Investigation into dominance of ‘big four’ banks to be launched

HSBC has been criticised for its treatment of small businesses
HSBC has been criticised for its treatment of small businesses
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A MAJOR investigation into the dominance of Britain’s big four banks over the multi-billion pound industry for accounts of consumers and small businesses is expected to be announced today.

The Competition and Markets Authority (CMA) will confirm whether it has decided to press ahead with an inquiry into personal current accounts and small and medium-sized enterprise (SME) banking.

It has previously said that it is minded to launch a full-scale investigation, but it has given the “big four” – Barclays, HSBC, Lloyds Banking Group and Royal Bank of Scotland (RBS) – the opportunity to come up with their own solutions. But James Daley, managing director of the Fairer Finance consumer group, said he feared a long delay while a report was carried out.

He said: “It is probably going to be another long inquiry. Most consumers could tell you there are problems in the sector and having another lengthy inquiry will delay decisive action.”

He said nine per cent of mobile phone customers change suppliers each year compared to just 1.5 per cent of bank customers, which is a sign that competition was not working.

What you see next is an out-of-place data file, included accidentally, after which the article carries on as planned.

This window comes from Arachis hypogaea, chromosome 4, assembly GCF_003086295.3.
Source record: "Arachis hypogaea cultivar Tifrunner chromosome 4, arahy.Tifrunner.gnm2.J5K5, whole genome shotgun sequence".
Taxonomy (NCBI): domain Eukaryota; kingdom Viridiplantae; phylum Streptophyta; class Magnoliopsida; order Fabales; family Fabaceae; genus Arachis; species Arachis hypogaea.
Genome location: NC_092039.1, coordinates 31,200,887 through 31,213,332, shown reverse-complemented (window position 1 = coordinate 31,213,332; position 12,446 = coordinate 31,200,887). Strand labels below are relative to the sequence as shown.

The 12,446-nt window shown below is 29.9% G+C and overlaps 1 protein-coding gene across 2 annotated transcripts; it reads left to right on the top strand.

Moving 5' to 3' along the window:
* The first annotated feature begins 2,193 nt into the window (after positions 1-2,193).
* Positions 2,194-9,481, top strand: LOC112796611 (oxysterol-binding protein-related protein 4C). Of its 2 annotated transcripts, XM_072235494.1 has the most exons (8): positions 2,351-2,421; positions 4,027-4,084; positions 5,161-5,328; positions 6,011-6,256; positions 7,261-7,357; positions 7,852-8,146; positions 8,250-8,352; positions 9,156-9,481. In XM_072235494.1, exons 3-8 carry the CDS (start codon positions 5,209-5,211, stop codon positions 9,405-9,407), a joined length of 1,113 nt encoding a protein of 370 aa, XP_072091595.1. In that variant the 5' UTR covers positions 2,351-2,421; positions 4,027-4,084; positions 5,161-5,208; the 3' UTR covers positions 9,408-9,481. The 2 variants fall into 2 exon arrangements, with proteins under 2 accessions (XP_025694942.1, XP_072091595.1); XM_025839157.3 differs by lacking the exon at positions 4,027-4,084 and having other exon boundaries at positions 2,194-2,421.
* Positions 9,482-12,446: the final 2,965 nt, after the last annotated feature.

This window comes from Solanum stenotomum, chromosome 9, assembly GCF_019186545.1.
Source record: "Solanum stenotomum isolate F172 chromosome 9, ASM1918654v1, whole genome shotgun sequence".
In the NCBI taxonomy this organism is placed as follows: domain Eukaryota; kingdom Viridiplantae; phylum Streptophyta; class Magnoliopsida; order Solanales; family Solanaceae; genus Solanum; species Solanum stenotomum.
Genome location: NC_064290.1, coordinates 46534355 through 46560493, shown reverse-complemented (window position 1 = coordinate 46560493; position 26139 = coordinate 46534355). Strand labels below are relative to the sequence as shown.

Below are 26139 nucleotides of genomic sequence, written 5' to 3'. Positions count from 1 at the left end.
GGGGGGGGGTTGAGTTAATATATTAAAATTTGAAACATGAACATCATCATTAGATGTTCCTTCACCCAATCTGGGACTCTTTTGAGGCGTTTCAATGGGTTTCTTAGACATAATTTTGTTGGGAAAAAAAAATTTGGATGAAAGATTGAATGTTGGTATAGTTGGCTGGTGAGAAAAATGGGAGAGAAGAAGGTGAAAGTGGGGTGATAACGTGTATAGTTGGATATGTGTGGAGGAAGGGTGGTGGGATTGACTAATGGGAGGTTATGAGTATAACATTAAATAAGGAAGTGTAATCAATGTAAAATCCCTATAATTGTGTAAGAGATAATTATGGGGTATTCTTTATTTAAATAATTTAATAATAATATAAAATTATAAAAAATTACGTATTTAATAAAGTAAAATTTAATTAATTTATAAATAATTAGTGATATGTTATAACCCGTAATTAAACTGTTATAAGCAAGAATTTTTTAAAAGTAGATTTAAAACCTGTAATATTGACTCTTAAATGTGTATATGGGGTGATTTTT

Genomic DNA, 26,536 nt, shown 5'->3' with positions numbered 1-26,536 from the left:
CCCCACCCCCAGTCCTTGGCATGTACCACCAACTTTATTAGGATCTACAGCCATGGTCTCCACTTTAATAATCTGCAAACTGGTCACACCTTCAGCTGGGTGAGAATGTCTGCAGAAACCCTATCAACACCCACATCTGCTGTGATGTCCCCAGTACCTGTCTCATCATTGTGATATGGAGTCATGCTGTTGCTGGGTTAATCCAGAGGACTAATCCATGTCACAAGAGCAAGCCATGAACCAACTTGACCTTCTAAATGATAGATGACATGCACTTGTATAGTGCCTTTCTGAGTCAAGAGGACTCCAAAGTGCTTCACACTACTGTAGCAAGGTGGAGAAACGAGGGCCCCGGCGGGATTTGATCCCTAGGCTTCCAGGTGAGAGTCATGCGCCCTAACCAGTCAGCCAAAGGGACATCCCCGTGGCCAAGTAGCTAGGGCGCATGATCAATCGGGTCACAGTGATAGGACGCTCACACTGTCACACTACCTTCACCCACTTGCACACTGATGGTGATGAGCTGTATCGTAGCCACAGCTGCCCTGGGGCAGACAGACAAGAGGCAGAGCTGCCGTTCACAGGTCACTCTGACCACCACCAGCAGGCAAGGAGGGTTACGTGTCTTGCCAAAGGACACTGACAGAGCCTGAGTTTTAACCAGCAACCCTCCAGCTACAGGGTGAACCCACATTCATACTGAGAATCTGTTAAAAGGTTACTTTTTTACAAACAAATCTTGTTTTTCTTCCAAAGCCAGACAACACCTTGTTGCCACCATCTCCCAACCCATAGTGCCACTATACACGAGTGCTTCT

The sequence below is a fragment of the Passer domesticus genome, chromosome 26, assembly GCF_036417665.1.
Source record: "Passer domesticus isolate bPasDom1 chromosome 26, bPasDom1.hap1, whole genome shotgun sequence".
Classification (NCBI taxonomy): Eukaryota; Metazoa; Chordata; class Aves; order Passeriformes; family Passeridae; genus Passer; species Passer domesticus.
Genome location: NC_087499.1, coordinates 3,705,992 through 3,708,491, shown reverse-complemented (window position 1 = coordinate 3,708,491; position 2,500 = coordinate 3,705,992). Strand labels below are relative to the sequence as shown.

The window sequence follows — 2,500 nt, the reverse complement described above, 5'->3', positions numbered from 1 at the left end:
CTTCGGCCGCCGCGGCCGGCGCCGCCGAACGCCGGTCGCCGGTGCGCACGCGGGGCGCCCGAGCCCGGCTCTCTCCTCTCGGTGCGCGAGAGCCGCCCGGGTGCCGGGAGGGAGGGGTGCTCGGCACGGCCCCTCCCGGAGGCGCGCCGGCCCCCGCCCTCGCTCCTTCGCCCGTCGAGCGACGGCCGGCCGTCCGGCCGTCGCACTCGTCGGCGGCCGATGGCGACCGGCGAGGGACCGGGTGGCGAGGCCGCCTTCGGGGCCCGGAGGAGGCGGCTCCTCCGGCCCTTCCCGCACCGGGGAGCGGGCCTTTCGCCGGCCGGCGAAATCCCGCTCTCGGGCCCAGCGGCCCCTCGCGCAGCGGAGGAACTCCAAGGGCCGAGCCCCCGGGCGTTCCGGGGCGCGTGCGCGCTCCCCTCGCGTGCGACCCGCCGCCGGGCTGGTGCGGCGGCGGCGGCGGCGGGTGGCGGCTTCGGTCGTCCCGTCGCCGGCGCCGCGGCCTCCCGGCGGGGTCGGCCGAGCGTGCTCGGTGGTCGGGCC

Previous studies by the CMA have found that essential parts of the retail banking sector “lack effective competition and do not meet the needs of personal consumers or SMEs”.

The CMA has been consulting on a provisional decision that there should be an in-depth investigation into the current account market, which generates revenues of more than £8bn, and SME banking, including the more than £2bn business current account market and business loans.

Some 65 million personal current accounts exist in the UK, while there are 3.5 million business current accounts. The big four banks collectively supply more than three-quarters of the personal current account market in the UK, and the CMA has previously found that despite moves to make it easier to switch banks, the number of people who actually do so remains low.

The big four also account for more than 85 per cent of business current accounts and 90 per cent of business loans. The CMA has said that SME switching levels remain low, with just four per cent changing their bank every year.

The CMA has been inviting views on proposals to remedy problems in the SME banking sector which have been put forward by Barclays, HSBC, Lloyds and RBS as a possible alternative to a market investigation reference being made.

These proposals would involve the banks giving undertakings to set up a comparison website to improve transparency as well as establishing new standards around account opening.

The CMA said in July that while it remained open-minded, “we provisionally consider that it would be more appropriate to conduct a full investigation than to accept these proposals”.

The watchdog, which has been collaborating with the Financial Conduct Authority (FCA) to gather evidence, has not commented on what the decision to be announced today will be. But Sky News said it understood the decision to proceed with a formal investigation was approved last month.

The CMA said in July that many customers see “little difference” between banks. Some new players have also entered the market, with Marks & Spencer unveiling its first “free” current account and Tesco Bank also launching its first current account.